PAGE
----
Opinion "From the DA’s Desk"
By Robert Phillips
Retired Deputy District Attorney
Use of Deadly Force and Qualified Immunity, an Update
Earlier this year, I briefed the Ninth Circuit Court of Appeal case of Smith v. Agdeppa (Ninth Cir. 3/16/2023) 56 F.4th 1193 (California Legal Update: Vol. 28, #5; 5/2023), where a split 2-1 panel held that a Los Angeles Police Department officer was not entitled to qualified immunity for fatally shooting a violently resisting person, despite the fact that that the subject, at 280 pounds, was almost as large as the two officers who were attempting to arrest him put together (145 each).
The case included the civil defendant, Officer Edward Agdeppa. After publication of the original decision, one of the judges who voted with the majority retired from the bench: District Court Judge Gary Feinernan of the Northern District of Illinois, sitting on the Ninth Circuit by designation.
A new Ninth Circuit justice, Consuelo M. Callahan, was chosen by lot to replace him on the district court panel. This newly reconstituted panel reversed the prior decision, holding instead that the district (trial) court’s denial of summary judgment for Agdeppa was in error and he was due qualified immunity. (Smith v. Agdeppa (Ninth Cir. Aug. 30, 2023) __F.4th __ [2023 U.S.App. LEXIS 22954].)
The court reached this decision by ruling that a constitutional violation was not clearly established. That’s because under the facts of the case, nonlethal force had proven ineffective in the officers’ attempt to take the subject, Albert Dorsey, into custody; the officers were not required to suffer more grievous injuries than they already had; and that Dorsey had been warned throughout the encounter that he would be shot and continued to fight. Agdeppa, therefore, was not required to issue any further warnings before employing deadly force, the new panel determined.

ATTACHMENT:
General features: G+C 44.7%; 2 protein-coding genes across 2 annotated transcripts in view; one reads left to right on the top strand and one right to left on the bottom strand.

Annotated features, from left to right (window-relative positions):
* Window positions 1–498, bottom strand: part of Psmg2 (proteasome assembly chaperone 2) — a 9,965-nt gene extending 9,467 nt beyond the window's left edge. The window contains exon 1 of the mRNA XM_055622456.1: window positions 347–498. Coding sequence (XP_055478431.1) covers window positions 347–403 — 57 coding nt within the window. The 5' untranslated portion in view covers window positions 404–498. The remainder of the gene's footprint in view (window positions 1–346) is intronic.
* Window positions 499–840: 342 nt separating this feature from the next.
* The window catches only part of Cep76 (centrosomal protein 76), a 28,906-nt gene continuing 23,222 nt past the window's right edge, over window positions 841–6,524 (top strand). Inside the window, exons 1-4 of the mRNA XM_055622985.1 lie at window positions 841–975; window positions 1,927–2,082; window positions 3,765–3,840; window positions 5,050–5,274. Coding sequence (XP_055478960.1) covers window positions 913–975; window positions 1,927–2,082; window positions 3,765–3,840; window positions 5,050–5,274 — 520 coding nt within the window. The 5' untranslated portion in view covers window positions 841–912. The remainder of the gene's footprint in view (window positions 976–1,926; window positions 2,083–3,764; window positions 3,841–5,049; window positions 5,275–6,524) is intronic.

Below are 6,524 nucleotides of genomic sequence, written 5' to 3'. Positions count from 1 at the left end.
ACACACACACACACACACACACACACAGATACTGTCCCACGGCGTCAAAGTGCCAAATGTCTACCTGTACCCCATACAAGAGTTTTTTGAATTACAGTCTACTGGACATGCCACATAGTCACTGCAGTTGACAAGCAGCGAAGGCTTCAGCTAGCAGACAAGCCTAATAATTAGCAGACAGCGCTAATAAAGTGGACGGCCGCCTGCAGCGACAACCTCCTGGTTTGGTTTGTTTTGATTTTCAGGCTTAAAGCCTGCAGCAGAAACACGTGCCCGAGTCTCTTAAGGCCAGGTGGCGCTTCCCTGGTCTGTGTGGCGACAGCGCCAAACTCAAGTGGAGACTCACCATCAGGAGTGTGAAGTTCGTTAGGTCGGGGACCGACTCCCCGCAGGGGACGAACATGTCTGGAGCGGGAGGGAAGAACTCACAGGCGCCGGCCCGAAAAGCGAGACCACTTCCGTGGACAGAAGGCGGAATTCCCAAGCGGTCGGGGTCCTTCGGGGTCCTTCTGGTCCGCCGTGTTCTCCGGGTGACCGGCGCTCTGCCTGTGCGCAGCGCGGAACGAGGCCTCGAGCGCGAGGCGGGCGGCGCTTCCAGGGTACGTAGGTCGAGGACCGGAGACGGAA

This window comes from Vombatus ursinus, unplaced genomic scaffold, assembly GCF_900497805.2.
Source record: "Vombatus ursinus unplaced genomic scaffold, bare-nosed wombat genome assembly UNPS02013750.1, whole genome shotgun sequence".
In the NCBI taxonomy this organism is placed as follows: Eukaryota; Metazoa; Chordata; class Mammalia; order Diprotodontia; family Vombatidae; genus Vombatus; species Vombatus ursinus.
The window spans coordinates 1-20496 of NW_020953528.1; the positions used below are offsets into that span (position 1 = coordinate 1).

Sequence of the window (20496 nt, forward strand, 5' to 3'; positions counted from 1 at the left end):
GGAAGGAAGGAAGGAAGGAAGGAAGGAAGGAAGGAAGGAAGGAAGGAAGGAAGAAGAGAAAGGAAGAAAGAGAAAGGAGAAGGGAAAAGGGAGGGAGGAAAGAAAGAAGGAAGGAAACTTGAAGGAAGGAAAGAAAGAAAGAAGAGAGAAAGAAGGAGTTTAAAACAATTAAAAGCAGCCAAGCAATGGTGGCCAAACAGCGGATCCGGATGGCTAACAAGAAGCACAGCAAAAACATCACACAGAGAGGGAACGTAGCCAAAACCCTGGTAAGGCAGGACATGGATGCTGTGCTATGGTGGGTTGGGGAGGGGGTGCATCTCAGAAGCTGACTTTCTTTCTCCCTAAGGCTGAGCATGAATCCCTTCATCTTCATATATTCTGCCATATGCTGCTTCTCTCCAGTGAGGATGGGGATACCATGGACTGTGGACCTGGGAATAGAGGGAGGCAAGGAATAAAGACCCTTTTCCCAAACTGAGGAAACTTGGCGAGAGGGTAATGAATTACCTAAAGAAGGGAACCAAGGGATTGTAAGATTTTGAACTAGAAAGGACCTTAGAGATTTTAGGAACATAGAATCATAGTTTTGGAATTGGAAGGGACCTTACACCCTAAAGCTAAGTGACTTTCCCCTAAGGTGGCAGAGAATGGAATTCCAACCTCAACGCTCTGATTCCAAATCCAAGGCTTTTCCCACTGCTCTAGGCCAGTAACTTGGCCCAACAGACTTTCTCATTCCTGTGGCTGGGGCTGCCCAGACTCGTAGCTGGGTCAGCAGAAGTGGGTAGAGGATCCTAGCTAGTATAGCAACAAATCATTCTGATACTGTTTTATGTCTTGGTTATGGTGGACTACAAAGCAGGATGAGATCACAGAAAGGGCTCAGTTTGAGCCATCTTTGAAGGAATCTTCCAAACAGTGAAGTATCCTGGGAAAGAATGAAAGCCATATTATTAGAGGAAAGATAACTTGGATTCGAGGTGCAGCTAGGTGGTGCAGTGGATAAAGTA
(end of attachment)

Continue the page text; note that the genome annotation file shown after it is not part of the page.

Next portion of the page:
This 180-degree turn in the Ninth Circuit’s decision may be tied to the political leanings of the outgoing justice (Feinernan, a Barack Obama appointee) versus the incoming justice (Callahan, George W. Bush appointee).
This fact highlights the importance of the political leanings of the official who appoints judges, the president of the United States in the case of the federal bench. On whichever political side you find yourself, you may want to keep this process in mind when you vote.